Netflix DVDs are going the way of Blockbuster (the store, as well as the streamer’s own show of that name). The company’s DVD rental business, formerly its main stream of revenue, will end this fall, with the final DVDs being shipped out September 29.
The news was announced Tuesday via a letter posted on Netflix’s newsroom, signed by the company’s co-CEO Ted Sarandos. In his letter, Sarandos attributed the decision to shrinking demand for DVDs but credited the company’s mail-order service for paving the way to its eventual streaming empire.
“Our goal has always been to provide the best service for our members but as the business continues to shrink that’s going to become increasingly difficult,” Sarandos said in the letter. “Those iconic red envelopes changed the way people watched shows and movies at home — and they paved the way for the shift to streaming. From the beginning, our members loved the choice and control that direct-to-consumer entertainment offered: the wide variety of the titles and the ability to binge-watch entire series.”
The news comes as the end of a slow decline for the DVD business, which Netflix was founded on 25 years ago. The company, established by Reed Hastings and Marc Randolph in 1997, launched its online DVD rental site with approximately 900 titles in March 1998. By 2001, Netflix had about a million subscribers, and by 2006, it had 6.3 million users. The next year, the company introduced its streaming website for video-on-demand; by 2010, the same year Blockbuster filed for bankruptcy, it introduced a standalone subscription to the streamer separate from DVD rentals.
The streamer quickly came to overshadow Netflix’s DVD business, and in 2011 the company split its operations between Netflix for streaming and the ill-fated Qwikster for DVD rentals, an unpopular decision that Hastings reversed in less than a month. A year later, the company acquired the domain name DVD.com and has operated its physical media shipping business via the site ever since. Revenue from home rentals has steadily declined ever since; according to Associated Press, the DVD service generated $145.7 million in revenue for Netflix in 2022, just 0.5% of the company’s total revenue, and translating to roughly 1.1 to 1.3 million subscribers.
“As the DVD business continues to shrink, it’s going to become increasingly difficult to achieve that goal. In our final season, we’ll continue providing you the best service possible, all the way to the very last shipment,” said Netflix in a separate email to subscribers, noting the company had shipped five billion discs since its first days.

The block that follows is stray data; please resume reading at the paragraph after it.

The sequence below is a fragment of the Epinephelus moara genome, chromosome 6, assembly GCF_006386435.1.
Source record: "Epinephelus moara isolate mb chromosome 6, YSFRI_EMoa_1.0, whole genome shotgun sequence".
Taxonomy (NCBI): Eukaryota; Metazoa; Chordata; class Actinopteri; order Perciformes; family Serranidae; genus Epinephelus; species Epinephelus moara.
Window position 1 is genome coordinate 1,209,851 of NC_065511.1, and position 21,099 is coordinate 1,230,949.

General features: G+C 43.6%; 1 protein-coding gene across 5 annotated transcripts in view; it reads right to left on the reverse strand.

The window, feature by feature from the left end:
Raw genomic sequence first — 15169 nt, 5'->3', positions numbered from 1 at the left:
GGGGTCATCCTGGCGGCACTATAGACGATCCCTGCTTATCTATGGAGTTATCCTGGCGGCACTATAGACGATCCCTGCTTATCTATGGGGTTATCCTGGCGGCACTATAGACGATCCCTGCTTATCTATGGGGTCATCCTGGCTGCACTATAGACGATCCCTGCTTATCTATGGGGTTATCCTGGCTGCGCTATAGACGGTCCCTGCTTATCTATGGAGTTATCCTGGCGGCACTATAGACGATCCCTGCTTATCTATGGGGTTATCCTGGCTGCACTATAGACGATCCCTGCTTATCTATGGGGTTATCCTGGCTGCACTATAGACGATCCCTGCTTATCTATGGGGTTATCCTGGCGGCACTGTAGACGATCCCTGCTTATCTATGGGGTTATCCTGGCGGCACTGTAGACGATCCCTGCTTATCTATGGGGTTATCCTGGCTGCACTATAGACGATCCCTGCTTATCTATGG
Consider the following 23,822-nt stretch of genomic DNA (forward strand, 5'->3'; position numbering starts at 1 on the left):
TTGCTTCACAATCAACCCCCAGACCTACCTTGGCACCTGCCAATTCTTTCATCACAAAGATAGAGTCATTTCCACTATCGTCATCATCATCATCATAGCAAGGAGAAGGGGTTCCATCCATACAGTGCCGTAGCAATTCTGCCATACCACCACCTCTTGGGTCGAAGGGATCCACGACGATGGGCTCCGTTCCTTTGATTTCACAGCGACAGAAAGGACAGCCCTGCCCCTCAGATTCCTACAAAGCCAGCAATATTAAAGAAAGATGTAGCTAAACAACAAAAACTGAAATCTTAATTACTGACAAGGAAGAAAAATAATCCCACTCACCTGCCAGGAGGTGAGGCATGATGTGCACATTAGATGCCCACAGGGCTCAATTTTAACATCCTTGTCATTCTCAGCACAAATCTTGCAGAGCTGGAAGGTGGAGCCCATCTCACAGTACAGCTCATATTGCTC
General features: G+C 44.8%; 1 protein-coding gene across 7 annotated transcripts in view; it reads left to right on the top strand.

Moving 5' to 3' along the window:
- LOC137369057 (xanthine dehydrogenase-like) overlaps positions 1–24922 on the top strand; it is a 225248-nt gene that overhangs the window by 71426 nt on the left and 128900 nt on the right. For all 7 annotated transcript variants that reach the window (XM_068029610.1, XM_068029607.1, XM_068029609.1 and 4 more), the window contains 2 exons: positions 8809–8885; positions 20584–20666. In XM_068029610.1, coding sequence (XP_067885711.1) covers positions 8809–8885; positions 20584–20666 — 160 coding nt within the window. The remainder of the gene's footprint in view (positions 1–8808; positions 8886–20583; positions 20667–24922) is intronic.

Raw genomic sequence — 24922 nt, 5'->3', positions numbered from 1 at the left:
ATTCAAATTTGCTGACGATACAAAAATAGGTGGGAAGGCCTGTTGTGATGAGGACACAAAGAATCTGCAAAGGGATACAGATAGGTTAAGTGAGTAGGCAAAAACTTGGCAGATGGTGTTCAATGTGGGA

The news of Netflix’s axing of DVD.com came the same day the company reported its earnings for Q1 2023. The company added 1.75 million subscribers to the streamer, and posted $8.162 billion in revenue, slightly below projected figures. The company also announced that password-sharing restrictions will begin rolling out for the streamer sometime this quarter.
Read Sarandos’ statement below.
After an incredible 25-year run, we’ve decided to wind down DVD.com later this year. Our goal has always been to provide the best service for our members but as the business continues to shrink that’s going to become increasingly difficult. So we want to go out on a high, and will be shipping our final discs on September 29, 2023.
Those iconic red envelopes changed the way people watched shows and movies at home — and they paved the way for the shift to streaming. From the beginning, our members loved the choice and control that direct-to-consumer entertainment offered: the wide variety of the titles and the ability to binge-watch entire series. DVDs also led to our first foray into original programming — with Red Envelope Entertainment titles including Sherrybaby and Zach Galifianakis Live at the Purple Onion.
We feel so privileged to have been able to share movie nights with our DVD members for so long, so proud of what our employees achieved and excited to continue pleasing entertainment fans for many more decades to come.
To everyone who ever added a DVD to their queue or waited by the mailbox for a red envelope to arrive: thank you.
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